Run Away!

Nyack’s Post Mortem

[Zuni, a lioness, killed Nyack, the lion, at the Indianapolis Zoo on October 22, 2018. The media describes the event–the information below is from public media–but these are his conjectural last reflections]

I tried to run away. Zuri was “aggressive”—even the humans knew that. I’m “submissive” and “laid back”—and I’m dead.

If we were on the savanna I wouldn’t be dead. I’d run. She’s fast and she’s my size, but I would be faster then. But we were in a zoo. There was nowhere to run. A cage is a cage is a cage.

How was I supposed to be courageous? The lion on the yellow brick road in the “Wizard of Oz” got to be brave just because he wished for it. I should be so lucky. I’ve lived in a zoo my whole life. Outside the zoo—in the wild—I would have learned to be arrogant and dominant because I would have fought all those aggressive young bastards who were after my “pride” of lionesses and cubs. I hardly have a pride here at all. My pride was only 1 lioness, Zuri, and 3 cubs. I would have done better outside.

People tell strange stories about me. They couldn’t account for my death because, after all, Zuri had been my “long term companion” for 8 years, and she and I had 3 cubs. So? They make it sound like we’re people. Male people generally have one wife. If people have a few kids they don’t usually kill each other, especially when a kid is in the room.

Should lions be like that? Put 2 lions and 3 cubs in a cage for years and years, and you might expect the unexpected. It’s ‘unexpected’ for people’s behaviour, of course. At least Packer, from the Lion Research Center, knew that “it’s something that can happen”, that “these animals are unpredictable moment to moment”.

The people at the zoo think my death is sad. Apparently I was “just like a family member.”

I would rather be treated like a lion.


Postcard above, nd (1940s?), depicts former practice of raising lions and dogs together to facilitate lion training.

All data is from and general information. The attitude is supplied by the editor.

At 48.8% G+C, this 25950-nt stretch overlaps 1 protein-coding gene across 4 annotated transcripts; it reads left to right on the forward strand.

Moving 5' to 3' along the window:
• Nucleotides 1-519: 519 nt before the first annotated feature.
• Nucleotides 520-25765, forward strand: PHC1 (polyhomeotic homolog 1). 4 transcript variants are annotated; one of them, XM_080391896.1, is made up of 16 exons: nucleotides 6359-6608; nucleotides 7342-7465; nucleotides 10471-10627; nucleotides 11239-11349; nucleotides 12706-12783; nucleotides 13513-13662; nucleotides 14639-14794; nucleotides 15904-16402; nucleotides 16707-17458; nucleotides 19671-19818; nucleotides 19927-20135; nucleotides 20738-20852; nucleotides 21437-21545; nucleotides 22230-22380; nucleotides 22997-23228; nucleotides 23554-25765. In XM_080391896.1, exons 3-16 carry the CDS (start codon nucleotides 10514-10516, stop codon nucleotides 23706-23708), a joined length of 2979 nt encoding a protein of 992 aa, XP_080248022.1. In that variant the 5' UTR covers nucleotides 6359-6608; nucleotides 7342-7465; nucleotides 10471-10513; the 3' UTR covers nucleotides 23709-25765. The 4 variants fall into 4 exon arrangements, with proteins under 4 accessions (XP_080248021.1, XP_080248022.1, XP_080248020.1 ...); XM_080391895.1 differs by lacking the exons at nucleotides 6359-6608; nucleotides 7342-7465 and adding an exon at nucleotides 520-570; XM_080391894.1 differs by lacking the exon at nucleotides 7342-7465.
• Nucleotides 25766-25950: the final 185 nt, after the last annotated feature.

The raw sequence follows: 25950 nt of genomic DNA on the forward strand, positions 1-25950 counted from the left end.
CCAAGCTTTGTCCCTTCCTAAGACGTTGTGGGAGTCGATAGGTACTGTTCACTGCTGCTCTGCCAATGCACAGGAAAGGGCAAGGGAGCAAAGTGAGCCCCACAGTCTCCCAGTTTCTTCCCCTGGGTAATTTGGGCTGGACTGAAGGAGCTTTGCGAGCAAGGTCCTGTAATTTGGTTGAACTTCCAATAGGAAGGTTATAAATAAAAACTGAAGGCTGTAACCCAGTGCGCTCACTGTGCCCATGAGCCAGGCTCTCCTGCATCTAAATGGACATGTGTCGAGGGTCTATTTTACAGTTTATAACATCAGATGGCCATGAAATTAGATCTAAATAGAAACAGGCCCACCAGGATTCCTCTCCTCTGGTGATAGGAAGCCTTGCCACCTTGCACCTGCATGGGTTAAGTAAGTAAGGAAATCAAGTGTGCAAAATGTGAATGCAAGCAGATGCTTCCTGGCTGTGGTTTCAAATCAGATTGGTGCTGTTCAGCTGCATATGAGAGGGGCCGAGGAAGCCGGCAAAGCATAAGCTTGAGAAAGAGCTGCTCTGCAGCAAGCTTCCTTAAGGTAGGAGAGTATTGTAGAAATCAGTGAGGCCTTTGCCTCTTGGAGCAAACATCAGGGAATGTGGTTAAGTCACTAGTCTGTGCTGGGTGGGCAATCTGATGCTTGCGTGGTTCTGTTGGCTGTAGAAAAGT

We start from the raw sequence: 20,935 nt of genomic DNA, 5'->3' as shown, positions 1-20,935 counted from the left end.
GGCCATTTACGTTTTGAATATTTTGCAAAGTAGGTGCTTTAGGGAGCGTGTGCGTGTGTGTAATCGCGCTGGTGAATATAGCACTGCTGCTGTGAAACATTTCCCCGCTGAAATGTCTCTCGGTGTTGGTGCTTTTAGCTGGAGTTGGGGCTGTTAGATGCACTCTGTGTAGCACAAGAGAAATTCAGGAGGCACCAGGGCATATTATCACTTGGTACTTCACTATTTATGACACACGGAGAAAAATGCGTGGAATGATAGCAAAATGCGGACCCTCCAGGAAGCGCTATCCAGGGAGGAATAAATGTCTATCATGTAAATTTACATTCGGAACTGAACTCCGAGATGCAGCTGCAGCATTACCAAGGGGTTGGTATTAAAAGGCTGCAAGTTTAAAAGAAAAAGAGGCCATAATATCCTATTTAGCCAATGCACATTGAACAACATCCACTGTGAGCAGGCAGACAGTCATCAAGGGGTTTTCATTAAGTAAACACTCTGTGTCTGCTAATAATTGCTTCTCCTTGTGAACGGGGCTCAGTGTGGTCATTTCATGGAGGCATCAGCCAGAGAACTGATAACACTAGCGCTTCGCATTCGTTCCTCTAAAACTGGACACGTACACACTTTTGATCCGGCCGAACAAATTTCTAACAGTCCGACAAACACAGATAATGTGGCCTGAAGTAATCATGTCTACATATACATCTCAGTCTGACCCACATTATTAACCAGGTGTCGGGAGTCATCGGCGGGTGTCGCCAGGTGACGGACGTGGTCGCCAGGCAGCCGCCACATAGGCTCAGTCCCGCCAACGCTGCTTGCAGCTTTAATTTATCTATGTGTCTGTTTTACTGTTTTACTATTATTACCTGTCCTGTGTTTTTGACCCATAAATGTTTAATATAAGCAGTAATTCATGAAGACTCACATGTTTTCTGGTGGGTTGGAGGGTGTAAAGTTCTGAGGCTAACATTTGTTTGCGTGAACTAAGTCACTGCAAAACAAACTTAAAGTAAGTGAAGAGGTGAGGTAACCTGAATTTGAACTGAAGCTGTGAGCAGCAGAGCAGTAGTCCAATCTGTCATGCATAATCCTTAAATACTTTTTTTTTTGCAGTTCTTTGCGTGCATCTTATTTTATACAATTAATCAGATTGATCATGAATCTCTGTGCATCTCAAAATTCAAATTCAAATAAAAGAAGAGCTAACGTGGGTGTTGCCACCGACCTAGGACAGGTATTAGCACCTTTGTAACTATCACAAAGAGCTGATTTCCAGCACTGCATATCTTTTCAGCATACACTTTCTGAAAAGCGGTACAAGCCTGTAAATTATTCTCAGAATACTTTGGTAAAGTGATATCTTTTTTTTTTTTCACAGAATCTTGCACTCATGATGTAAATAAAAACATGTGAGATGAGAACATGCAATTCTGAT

Kiss Off!

Fiona is a famous artist. And she’s a hippopotamus. She was born at Cincinnati Zoo in January 2017, and she became an artist fast. Fiona was an adorable calf born 6 weeks early at 29 lb., but now, at 650 lbs, she’s become the resident hippo painter. But she’s entering a very busy art scene.

Young Fiona 2017

She’s only one of a surprising hoard of gifted zoo creatures.  Chimpanzees have painted for years. Elephants have done it for as long as even they can remember. Now dolphins do it, rhinos do it, penguins do it, even snakes and bugs do it. Woodland Zoo offers work by 36 different artist-animals. Houston Zoo offers art by lions, leopards and others for $250 each. (1) Rocky, the octopus at Point Defiance Zoo, certainly has huge production-potential. (2) Clearly Fiona’s art scene is crowded, so how does she survive.

Congo, Chimpanzee artists, London, 50

Zoo animals, clearly, can make a lot of art–and, if they are given treats, they will. People buy zoo art only because it’s made by animals. It is, of course, solipsistic that we value zoo art because animal-artists emulate humans. Their art has been a huge success, and this art market is very lucrative for zoos.

Is it that simple? Zoos strongly encourage animals to make art, zoos tell us that animal artists are not mere labourers in a profitable art industry. Apparently they are artists, and their lives are enhanced as they paint. An emerging artist-orangutan, Rudy, is currently “obsessed with painting” at the Houston Zoo.(3)

Continue reading “Kiss Off!”


“SnapShots” are short glimpses of the strange relationship between humans and animals. They are sometimes amusing, often tragic.

May 2017: Sea lions nibble on human divers off the British Columbia coast “to see if they’re squishy” (CBC, 25/3/2017). It seems these ones are not squishy enough to eat. They clearly could be.  One ‘squishy’ human would be tragic–for humans, that is. In the meantime, the photographer is well-equipped to capture the special moment for others.

The sea lions appear as performers for the startled and delighted  primary audience of divers. A vast additional online audience is awed. There are no bars in this particular sea event. These Sea Lions can come and go; but there’s a thrill in seeing animals close up and potentially threatening. It is part of what makes a zoo a fascinating safari. It’s a safari that tells as much about humans as it does about animals, maybe more.  (“ZooTourism” will a longer discussion of viewership, but “SnapShots” are quick introductions to issues and events).


Simian Selfies: Copyright Competition

He took the photo, but who has the copyright?

This is a simple story: a photogenic monkey took a selfie.

Naruta, a rare crested macaque, lives in a reserve in Sulawesi, Indonesia. A British wildlife photographer, David Slater, spent three days getting familiar with the animals and taking pictures of them.

Then, one day, Slater left a camera near the macaques. On purpose. On a tripod, with a shutter trigger. The inquisitive creatures just couldn’t resist the fascinating machine. Its shutter clicked, the lens made reflections. There was even a flashgun. The macaques took lots of pictures. Some of them were good.

Continue reading “Simian Selfies: Copyright Competition”

Create a website or blog at

Up ↑